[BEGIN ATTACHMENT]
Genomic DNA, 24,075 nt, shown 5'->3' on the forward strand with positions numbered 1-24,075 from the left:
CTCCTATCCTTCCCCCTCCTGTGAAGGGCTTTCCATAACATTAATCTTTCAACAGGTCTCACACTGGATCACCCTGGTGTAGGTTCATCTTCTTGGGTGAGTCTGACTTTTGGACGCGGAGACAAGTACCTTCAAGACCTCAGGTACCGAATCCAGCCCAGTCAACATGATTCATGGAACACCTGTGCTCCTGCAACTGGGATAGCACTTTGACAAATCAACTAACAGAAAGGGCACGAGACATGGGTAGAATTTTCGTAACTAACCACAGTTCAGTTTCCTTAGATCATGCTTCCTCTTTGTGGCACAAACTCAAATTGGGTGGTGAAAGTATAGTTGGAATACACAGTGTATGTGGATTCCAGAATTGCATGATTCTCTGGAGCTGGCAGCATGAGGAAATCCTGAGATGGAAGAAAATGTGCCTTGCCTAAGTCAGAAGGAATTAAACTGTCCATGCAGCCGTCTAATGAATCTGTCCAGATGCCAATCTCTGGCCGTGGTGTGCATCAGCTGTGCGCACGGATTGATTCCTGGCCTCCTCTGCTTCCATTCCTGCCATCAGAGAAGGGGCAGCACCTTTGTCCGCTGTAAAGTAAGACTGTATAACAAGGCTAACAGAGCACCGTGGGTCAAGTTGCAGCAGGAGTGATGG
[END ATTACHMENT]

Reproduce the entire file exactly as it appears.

Genomic DNA, 24,075 nt, shown 5'->3' on the forward strand with positions numbered 1-24,075 from the left:
CTCCTATCCTTCCCCCTCCTGTGAAGGGCTTTCCATAACATTAATCTTTCAACAGGTCTCACACTGGATCACCCTGGTGTAGGTTCATCTTCTTGGGTGAGTCTGACTTTTGGACGCGGAGACAAGTACCTTCAAGACCTCAGGTACCGAATCCAGCCCAGTCAACATGATTCATGGAACACCTGTGCTCCTGCAACTGGGATAGCACTTTGACAAATCAACTAACAGAAAGGGCACGAGACATGGGTAGAATTTTCGTAACTAACCACAGTTCAGTTTCCTTAGATCATGCTTCCTCTTTGTGGCACAAACTCAAATTGGGTGGTGAAAGTATAGTTGGAATACACAGTGTATGTGGATTCCAGAATTGCATGATTCTCTGGAGCTGGCAGCATGAGGAAATCCTGAGATGGAAGAAAATGTGCCTTGCCTAAGTCAGAAGGAATTAAACTGTCCATGCAGCCGTCTAATGAATCTGTCCAGATGCCAATCTCTGGCCGTGGTGTGCATCAGCTGTGCGCACGGATTGATTCCTGGCCTCCTCTGCTTCCATTCCTGCCATCAGAGAAGGGGCAGCACCTTTGTCCGCTGTAAAGTAAGACTGTATAACAAGGCTAACAGAGCACCGTGGGTCAAGTTGCAGCAGGAGTGATGG